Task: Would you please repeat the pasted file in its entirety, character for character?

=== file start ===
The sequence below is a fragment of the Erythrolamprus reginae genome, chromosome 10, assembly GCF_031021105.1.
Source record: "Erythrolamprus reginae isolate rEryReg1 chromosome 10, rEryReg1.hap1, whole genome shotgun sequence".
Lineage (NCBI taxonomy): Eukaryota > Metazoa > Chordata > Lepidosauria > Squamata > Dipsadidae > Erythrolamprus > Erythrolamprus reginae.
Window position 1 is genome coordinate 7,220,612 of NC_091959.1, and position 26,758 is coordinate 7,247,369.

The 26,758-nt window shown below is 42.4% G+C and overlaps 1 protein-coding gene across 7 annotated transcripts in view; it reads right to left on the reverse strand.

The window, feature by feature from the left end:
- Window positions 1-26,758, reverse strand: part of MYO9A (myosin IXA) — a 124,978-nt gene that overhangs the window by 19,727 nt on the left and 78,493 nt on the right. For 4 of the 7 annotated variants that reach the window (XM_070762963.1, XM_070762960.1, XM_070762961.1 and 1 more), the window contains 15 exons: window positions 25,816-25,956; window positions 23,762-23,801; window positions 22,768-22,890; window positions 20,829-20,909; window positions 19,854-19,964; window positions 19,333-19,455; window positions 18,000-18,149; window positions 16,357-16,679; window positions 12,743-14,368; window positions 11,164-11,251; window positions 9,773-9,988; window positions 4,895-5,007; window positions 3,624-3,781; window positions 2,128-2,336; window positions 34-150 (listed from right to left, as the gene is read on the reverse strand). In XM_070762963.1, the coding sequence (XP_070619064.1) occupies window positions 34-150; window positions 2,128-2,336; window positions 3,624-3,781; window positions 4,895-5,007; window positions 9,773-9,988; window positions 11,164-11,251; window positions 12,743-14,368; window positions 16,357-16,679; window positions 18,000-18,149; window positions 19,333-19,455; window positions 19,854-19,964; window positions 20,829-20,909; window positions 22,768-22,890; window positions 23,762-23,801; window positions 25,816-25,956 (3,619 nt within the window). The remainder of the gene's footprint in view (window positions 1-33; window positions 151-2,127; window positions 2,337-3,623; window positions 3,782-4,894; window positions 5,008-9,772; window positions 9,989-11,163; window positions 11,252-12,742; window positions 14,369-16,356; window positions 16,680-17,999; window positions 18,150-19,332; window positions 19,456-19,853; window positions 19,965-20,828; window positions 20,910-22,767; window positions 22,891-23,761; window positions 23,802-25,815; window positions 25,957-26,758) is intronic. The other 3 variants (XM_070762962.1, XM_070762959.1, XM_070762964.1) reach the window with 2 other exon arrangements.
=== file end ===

The sequence below is a fragment of the Erythrolamprus reginae genome, chromosome 10, assembly GCF_031021105.1.
Source record: "Erythrolamprus reginae isolate rEryReg1 chromosome 10, rEryReg1.hap1, whole genome shotgun sequence".
Lineage (NCBI taxonomy): Eukaryota > Metazoa > Chordata > Lepidosauria > Squamata > Dipsadidae > Erythrolamprus > Erythrolamprus reginae.
Window position 1 is genome coordinate 7,220,612 of NC_091959.1, and position 26,758 is coordinate 7,247,369.

The 26,758-nt window shown below is 42.4% G+C and overlaps 1 protein-coding gene across 7 annotated transcripts in view; it reads right to left on the reverse strand.

The window, feature by feature from the left end:
- Window positions 1-26,758, reverse strand: part of MYO9A (myosin IXA) — a 124,978-nt gene that overhangs the window by 19,727 nt on the left and 78,493 nt on the right. For 4 of the 7 annotated variants that reach the window (XM_070762963.1, XM_070762960.1, XM_070762961.1 and 1 more), the window contains 15 exons: window positions 25,816-25,956; window positions 23,762-23,801; window positions 22,768-22,890; window positions 20,829-20,909; window positions 19,854-19,964; window positions 19,333-19,455; window positions 18,000-18,149; window positions 16,357-16,679; window positions 12,743-14,368; window positions 11,164-11,251; window positions 9,773-9,988; window positions 4,895-5,007; window positions 3,624-3,781; window positions 2,128-2,336; window positions 34-150 (listed from right to left, as the gene is read on the reverse strand). In XM_070762963.1, the coding sequence (XP_070619064.1) occupies window positions 34-150; window positions 2,128-2,336; window positions 3,624-3,781; window positions 4,895-5,007; window positions 9,773-9,988; window positions 11,164-11,251; window positions 12,743-14,368; window positions 16,357-16,679; window positions 18,000-18,149; window positions 19,333-19,455; window positions 19,854-19,964; window positions 20,829-20,909; window positions 22,768-22,890; window positions 23,762-23,801; window positions 25,816-25,956 (3,619 nt within the window). The remainder of the gene's footprint in view (window positions 1-33; window positions 151-2,127; window positions 2,337-3,623; window positions 3,782-4,894; window positions 5,008-9,772; window positions 9,989-11,163; window positions 11,252-12,742; window positions 14,369-16,356; window positions 16,680-17,999; window positions 18,150-19,332; window positions 19,456-19,853; window positions 19,965-20,828; window positions 20,910-22,767; window positions 22,891-23,761; window positions 23,802-25,815; window positions 25,957-26,758) is intronic. The other 3 variants (XM_070762962.1, XM_070762959.1, XM_070762964.1) reach the window with 2 other exon arrangements.